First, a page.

Localized Deformation of Lawsonite During Cold Subduction

R. Shiraishi, J. Muto, A. Tsunoda, S. Sawa, A. Suzuki

Research output: Contribution to journalArticlepeer-review


One of the causes of intermediate depth (50–300 km) earthquakes in cold subduction zones is proposed to be the dehydration of lawsonite, a hydrous mineral that forms a major component of cold subducting oceanic crust. However, experimental studies are limited and the deformation mechanism of lawsonite remains uncertain. Here, we conducted deformation experiments on lawsonite under seismogenic conditions appropriate to cold subduction zones at pressures from 2.5 to 6.0 GPa and temperatures from 300°C to 800°C. Deformation experiments incorporating temperature ramping, in which deformation and heating were synchronous, did not show unstable fault slip associated with dehydration. Instead, we find localized deformation accompanying a rapid stress drop prior to the initiation of dehydration, and then more gradual strain weakening during dehydration. Such microstructures as microcracks and comminution of lawsonite imply a brittle behavior for lawsonite accompanied by the partial amorphization along the fault. Our results suggest that fault slip may occur within the stability field of lawsonite under conditions suitable for the generation of intermediate depth earthquakes.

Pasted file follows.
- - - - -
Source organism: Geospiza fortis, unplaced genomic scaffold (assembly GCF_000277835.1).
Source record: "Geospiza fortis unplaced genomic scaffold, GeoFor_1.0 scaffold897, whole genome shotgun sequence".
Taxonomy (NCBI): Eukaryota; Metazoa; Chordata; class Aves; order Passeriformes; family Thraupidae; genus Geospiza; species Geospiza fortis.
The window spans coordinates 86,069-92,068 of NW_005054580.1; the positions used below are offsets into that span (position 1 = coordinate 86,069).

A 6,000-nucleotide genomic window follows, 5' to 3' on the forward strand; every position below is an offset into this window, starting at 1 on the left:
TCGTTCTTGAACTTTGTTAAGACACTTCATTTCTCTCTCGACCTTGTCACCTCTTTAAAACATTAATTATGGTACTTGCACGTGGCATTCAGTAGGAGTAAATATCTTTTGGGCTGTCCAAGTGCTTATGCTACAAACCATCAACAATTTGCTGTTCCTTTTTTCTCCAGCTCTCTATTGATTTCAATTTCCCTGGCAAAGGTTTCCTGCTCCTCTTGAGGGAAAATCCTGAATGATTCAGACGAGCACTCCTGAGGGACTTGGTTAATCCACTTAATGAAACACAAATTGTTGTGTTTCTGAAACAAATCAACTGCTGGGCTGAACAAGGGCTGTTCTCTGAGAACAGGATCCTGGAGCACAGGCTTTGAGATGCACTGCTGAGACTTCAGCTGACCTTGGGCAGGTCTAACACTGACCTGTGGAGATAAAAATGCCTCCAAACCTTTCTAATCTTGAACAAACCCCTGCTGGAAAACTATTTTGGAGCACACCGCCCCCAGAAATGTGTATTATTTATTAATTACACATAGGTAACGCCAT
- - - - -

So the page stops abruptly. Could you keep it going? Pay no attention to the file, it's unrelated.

Original languageEnglish
Article numbere2021JB022134
JournalJournal of Geophysical Research: Solid Earth
Issue number2
Publication statusPublished - 2022 Feb

ASJC Scopus subject areas

  • Geophysics
  • Geochemistry and Petrology
  • Earth and Planetary Sciences (miscellaneous)
  • Space and Planetary Science


Dive into the research topics of 'Localized Deformation of Lawsonite During Cold Subduction'. Together they form a unique fingerprint.

Cite this